In another embodiment, the invention disclosed in this document can be used to control Lepidoptera (moths and butterflies). A non-exhaustive list of these pests includes, but is not limited to, Achoea janata, Adoxophyes spp., Adoxophyes orana, Agrotis spp. (cutworms), Agrotis ipsilon (black cutworm), Alabama argillacea (cotton leafworm), Amorbia cuneana, Amyelosis transitella (navel orangeworm), Anacamptodes defectaria, Anarsia lineatella (peach twig borer), Anomis sabulifera (jute looper), Anticarsia gemmatalis (velvetbean caterpillar), Archips argyrospila (fruit tree leafroller), Archips rosana (rose leaf roller), Argyrotaenia spp. (tortricid moths), Argyrotaenia citrana (orange tortrix), Autographa gamma, Bonagota cranaodes, Borbo cinnara (rice leaf folder), Bucculatrix thurberiella (cotton leaf perforator), Caloptilia spp. (leaf miners), Capua reticulana, Carposina niponensis (peach fruit moth), Chilo spp., Chlumetia transversa (mango shoot borer), Choristoneura rosaceana (oblique banded leaf roller), Chrysodeixis spp., Cnaphalocerus medinalis (grass leafroller), Colias spp., Conpomorpha cramerella, Cossus cossus (carpenter moth), Crambus spp. (Sod webworms), Cydiafunebrana (plum fruit moth), Cydia molesta (oriental fruit moth), Cydia nignicana (pea moth), Cydia pomonella (codling moth), Darna diducta, Diaphania spp. (stem borers), Diatraea spp. (stalk borers), Diatraea saccharalis (sugarcane borer), Diatraea graniosella (southwestern corn borer), Earias spp. (bollworms), Earias insulata (Egyptian bollworm), Earias vitella (rough northern bollworm), Ecdytopopha aurantianum, Elasmopalpus lignosellus (lesser cornstalk borer), Epiphysias postruttana (light brown apple moth), Ephestia spp. (flour moths), Ephestia cautella (almond moth), Ephestia elutella (tobacco moth), Ephestia kuehniella (Mediterranean flour moth), Epimeces spp., Epinotia aporema, Erionota thrax (banana skipper), Eupoecilia ambiguella (grape berry moth), Euxoa auxiliaris (army cutworm), Feltia spp. (cutworms), Gortyna spp. (stemborers), Grapholita molesta (oriental fruit moth), Hedylepta indicata (bean leaf webber), Helicoverpa spp. (noctuid moths), Helicoverpa armigera (cotton bollworm), Helicoverpa zea (bollworm/corn earworm), Heliothis spp. (noctuid moths), Heliothis virescens (tobacco budworm), Hellula undalis (cabbage webworm), Indarbela spp. (root borers), Keiferia lycopersicella (tomato pinworm), Leucinodes orbonalis (eggplant fruit borer), Leucoptera malifoliella, Lithocollectis spp., Lobesia botrana (grape fruit moth), Loxagrotis spp. (noctuid moths), Loxagrotis albicosta (western bean cutworm), Lymantria dispar (gypsy moth), Lyonetia clerkella (apple leaf miner), Mahasena corbetti (oil palm bagworm), Malacosoma spp. (tent caterpillars), Mamestra brassicae (cabbage armyworm), Maruca testulalis (bean pod borer), Metisa plana (bagworm), Mythimna unipuncta (true armyworm), Neoleucinodes elegantalis (small tomato borer), Nymphula depunctalis (rice caseworm), Operophthera brumata (winter moth), Ostrinia nubilalis (European corn borer), Oxydia vesulia, Pandemis cerasana (common currant tortrix), Pandemis heparana (brown apple tortrix), Papilio demodocus, Pectinophora gossypiella (pink bollworm), Peridroma spp. (cutworms), Peridroma saucia (variegated cutworm), Perileucoptera coffeella (white coffee leafminer), Phthorimaea operculella (potato tuber moth), Phyllocnisitis citrella, Phyllonorycter spp. (leafminers), Pieris rapae (imported cabbageworm), Plathypena scabra, Plodia interpunctella (Indian meal moth), Plutella xylostella (diamondback moth), Polychrosis viteana (grape berry moth), Prays endocarpa, Prays oleae (olive moth), Pseudaletia spp. (noctuid moths), Pseudaletia unipunctata (armyworm), Pseudoplusia includens (soybean looper), Rachiplusia nu, Scirpophaga incertulas, Sesamia spp. (stemborers), Sesamia inferens (pink rice stem borer), Sesamia nonagrioides, Setora nitens, Sitotroga cerealella (Angoumois grain moth), Sparganothis pilleriana, Spodoptera spp. (armyworms), Spodoptera exigua (beet armyworm), Spodoptera frugiperda (fall armyworm), Spodoptera oridania (southern armyworm), Synanthedon spp. (root borers), Thecla basilides, Thermisia gemmatalis, Tineola bisselliella (webbing clothes moth), Trichoplusia ni (cabbage looper), Tuta absoluta, Yponomeuta spp., Zeuzera coffeae (red branch borer), and Zeuzera pyrina (leopard moth).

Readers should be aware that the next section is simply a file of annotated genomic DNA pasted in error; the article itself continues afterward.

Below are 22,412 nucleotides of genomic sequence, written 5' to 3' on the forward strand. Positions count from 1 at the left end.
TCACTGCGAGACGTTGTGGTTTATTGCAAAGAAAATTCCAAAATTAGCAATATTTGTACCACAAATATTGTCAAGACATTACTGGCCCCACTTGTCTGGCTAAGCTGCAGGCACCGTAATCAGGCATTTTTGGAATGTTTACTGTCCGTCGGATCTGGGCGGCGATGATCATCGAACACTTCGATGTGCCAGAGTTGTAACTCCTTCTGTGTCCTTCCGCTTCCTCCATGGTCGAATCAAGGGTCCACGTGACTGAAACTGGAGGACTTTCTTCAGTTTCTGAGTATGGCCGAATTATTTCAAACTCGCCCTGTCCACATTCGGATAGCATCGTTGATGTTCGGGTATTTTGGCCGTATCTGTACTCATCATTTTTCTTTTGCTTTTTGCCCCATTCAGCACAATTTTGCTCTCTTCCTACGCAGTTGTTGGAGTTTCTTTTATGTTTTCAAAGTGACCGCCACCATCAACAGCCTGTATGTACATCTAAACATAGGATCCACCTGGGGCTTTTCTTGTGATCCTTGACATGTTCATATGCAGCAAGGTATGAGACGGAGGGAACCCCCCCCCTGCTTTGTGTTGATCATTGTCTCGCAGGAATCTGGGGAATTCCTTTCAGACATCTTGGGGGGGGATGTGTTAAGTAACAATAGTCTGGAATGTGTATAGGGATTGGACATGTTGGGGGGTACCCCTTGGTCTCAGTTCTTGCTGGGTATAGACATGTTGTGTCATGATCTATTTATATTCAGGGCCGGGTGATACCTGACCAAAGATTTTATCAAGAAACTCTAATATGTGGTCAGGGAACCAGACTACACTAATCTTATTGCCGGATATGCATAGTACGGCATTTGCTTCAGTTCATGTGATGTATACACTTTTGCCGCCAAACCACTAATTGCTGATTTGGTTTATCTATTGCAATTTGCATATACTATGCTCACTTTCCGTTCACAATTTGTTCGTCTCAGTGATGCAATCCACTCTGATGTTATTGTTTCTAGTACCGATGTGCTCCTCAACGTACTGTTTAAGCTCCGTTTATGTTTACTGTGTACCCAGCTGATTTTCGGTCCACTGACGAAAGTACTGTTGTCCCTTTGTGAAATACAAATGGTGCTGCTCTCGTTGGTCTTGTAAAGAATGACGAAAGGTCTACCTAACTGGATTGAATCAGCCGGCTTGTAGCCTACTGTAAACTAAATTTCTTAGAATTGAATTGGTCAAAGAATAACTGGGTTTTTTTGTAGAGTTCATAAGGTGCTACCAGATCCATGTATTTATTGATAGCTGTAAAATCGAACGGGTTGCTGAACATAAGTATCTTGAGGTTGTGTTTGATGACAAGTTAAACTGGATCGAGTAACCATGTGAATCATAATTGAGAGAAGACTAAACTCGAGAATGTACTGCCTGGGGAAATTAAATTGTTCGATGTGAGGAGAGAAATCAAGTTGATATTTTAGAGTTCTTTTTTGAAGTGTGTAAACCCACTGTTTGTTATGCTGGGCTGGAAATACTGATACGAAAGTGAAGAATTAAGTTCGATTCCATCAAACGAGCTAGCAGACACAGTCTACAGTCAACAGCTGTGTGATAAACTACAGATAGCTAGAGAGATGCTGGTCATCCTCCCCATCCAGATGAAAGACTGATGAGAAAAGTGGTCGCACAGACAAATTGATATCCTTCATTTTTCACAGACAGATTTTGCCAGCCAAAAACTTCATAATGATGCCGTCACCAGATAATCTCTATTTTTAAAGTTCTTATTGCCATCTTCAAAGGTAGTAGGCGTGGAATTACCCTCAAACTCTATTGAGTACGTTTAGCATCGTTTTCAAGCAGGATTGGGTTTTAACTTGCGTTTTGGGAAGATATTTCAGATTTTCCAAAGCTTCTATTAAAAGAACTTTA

In another embodiment, the invention disclosed in this document can be used to control Mallophaga (chewing lice). A non-exhaustive list of these pests includes, but is not limited to, Bovicola ovis (sheep biting louse), Menacanthus stramineus (chicken body louse), and Menopon gallinea (common hen louse).